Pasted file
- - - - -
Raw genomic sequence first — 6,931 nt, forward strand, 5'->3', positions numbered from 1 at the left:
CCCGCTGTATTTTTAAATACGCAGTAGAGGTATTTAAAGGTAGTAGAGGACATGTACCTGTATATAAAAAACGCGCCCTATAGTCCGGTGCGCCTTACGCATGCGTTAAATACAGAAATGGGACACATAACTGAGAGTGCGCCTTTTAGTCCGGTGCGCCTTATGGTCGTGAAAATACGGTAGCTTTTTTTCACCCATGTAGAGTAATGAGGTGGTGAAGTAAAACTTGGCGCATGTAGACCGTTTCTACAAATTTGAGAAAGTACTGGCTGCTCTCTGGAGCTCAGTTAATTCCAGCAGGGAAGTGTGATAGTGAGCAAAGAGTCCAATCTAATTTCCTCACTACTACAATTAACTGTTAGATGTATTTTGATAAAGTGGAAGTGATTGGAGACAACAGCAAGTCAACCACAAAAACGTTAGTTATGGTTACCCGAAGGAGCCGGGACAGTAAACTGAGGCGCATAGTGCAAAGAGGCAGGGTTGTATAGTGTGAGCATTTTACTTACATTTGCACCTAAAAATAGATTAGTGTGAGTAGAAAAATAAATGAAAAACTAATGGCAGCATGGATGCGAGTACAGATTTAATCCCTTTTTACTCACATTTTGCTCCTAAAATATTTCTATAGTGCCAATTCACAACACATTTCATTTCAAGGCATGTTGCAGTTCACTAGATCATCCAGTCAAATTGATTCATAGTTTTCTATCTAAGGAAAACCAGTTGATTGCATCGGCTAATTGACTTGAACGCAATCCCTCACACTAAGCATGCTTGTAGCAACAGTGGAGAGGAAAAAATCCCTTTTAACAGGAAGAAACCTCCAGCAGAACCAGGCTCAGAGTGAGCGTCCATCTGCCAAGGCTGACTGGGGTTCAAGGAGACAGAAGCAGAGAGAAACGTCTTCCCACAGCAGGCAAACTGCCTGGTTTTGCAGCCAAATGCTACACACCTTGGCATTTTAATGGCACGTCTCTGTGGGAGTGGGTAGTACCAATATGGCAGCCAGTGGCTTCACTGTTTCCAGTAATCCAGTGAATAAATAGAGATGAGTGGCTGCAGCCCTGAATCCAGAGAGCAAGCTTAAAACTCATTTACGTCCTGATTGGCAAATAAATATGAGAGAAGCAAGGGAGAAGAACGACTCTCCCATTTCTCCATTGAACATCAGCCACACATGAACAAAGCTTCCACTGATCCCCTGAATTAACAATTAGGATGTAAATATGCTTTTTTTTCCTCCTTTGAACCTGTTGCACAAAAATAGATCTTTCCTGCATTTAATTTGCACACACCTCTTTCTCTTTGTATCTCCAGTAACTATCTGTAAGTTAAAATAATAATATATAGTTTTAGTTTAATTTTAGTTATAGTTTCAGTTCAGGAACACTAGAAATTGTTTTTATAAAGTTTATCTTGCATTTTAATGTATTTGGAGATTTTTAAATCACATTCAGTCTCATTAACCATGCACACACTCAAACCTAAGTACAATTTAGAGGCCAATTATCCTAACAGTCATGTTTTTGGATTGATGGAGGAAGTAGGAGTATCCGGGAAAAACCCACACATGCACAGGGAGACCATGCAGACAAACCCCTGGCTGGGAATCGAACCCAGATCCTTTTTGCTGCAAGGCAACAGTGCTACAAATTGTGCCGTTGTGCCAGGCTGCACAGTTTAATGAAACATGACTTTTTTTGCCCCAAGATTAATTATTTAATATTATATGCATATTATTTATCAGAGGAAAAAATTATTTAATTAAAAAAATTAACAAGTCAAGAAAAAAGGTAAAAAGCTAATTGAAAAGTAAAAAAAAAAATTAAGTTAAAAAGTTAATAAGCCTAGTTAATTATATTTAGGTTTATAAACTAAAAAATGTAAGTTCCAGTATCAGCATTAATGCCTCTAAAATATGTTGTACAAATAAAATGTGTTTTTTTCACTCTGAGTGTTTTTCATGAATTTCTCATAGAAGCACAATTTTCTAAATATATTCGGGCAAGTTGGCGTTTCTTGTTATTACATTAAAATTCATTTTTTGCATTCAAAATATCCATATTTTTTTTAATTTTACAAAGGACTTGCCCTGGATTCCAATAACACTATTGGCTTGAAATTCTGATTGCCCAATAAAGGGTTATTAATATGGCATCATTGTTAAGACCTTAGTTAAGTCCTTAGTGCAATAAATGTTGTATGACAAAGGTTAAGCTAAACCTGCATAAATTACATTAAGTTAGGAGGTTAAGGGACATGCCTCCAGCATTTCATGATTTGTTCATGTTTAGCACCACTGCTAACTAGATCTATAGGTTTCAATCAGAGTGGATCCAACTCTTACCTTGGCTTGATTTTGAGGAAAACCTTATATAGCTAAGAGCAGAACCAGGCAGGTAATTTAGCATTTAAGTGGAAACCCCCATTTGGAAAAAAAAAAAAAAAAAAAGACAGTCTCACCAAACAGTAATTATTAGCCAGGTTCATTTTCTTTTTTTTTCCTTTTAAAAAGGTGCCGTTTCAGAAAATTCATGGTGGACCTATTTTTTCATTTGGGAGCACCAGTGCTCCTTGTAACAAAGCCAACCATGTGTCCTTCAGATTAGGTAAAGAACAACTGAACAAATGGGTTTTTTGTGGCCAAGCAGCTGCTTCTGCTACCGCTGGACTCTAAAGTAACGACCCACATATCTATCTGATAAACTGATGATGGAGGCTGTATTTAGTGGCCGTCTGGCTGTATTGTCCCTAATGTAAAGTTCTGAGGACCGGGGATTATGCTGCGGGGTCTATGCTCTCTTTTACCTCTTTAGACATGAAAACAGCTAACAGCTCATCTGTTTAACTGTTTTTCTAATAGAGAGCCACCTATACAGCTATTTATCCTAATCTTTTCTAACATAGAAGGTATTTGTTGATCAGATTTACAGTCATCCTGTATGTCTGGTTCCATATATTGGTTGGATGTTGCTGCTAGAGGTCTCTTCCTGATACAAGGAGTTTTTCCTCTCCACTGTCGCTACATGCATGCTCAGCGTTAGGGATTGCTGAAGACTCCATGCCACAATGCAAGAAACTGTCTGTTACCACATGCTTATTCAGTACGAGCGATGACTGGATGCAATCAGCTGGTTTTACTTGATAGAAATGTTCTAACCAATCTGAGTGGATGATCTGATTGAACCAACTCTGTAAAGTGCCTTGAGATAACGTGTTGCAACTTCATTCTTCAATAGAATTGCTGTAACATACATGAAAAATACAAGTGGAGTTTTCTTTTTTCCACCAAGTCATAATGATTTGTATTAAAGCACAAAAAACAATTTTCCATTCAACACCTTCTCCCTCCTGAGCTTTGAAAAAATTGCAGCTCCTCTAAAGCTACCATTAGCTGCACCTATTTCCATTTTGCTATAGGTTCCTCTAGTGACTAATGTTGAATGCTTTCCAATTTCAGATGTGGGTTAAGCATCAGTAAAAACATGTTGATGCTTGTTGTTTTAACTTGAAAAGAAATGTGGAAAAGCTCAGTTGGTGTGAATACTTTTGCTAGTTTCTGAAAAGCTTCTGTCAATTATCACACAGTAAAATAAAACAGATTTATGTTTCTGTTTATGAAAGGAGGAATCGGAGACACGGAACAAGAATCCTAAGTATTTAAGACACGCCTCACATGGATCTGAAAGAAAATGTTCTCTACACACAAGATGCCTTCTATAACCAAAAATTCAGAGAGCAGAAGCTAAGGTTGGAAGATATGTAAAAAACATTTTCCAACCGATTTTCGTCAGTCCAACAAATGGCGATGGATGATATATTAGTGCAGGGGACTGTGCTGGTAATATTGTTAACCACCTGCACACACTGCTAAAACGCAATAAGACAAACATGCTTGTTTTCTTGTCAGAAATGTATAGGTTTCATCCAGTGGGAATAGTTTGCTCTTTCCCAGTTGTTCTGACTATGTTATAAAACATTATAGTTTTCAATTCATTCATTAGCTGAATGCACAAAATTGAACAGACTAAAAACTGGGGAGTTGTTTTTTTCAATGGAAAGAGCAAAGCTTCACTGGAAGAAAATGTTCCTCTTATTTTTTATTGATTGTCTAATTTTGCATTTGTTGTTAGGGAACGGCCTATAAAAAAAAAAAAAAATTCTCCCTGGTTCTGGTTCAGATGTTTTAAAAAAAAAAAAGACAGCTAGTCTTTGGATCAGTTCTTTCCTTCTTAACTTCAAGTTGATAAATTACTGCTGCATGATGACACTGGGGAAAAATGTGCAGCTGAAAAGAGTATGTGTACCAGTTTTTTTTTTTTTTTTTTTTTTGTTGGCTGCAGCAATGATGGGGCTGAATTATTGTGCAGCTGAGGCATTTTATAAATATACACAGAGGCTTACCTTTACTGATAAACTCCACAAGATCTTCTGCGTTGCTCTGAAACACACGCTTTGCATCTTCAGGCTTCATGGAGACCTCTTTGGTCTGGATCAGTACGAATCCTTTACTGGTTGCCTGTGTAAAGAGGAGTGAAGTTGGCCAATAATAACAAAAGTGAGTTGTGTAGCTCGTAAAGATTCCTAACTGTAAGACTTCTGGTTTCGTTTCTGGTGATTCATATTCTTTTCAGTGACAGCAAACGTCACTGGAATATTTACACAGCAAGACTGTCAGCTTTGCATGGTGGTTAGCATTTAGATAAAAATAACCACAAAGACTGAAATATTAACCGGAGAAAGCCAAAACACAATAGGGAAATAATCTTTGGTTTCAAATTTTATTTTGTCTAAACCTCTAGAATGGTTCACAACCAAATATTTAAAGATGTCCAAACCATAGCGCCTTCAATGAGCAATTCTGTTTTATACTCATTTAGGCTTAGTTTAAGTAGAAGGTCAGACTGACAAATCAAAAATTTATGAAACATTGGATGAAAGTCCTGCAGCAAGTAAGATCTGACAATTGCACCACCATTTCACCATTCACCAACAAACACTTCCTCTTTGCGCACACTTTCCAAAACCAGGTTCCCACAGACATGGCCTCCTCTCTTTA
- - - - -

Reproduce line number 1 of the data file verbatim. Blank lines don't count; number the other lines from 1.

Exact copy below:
Raw genomic sequence first — 6,931 nt, forward strand, 5'->3', positions numbered from 1 at the left: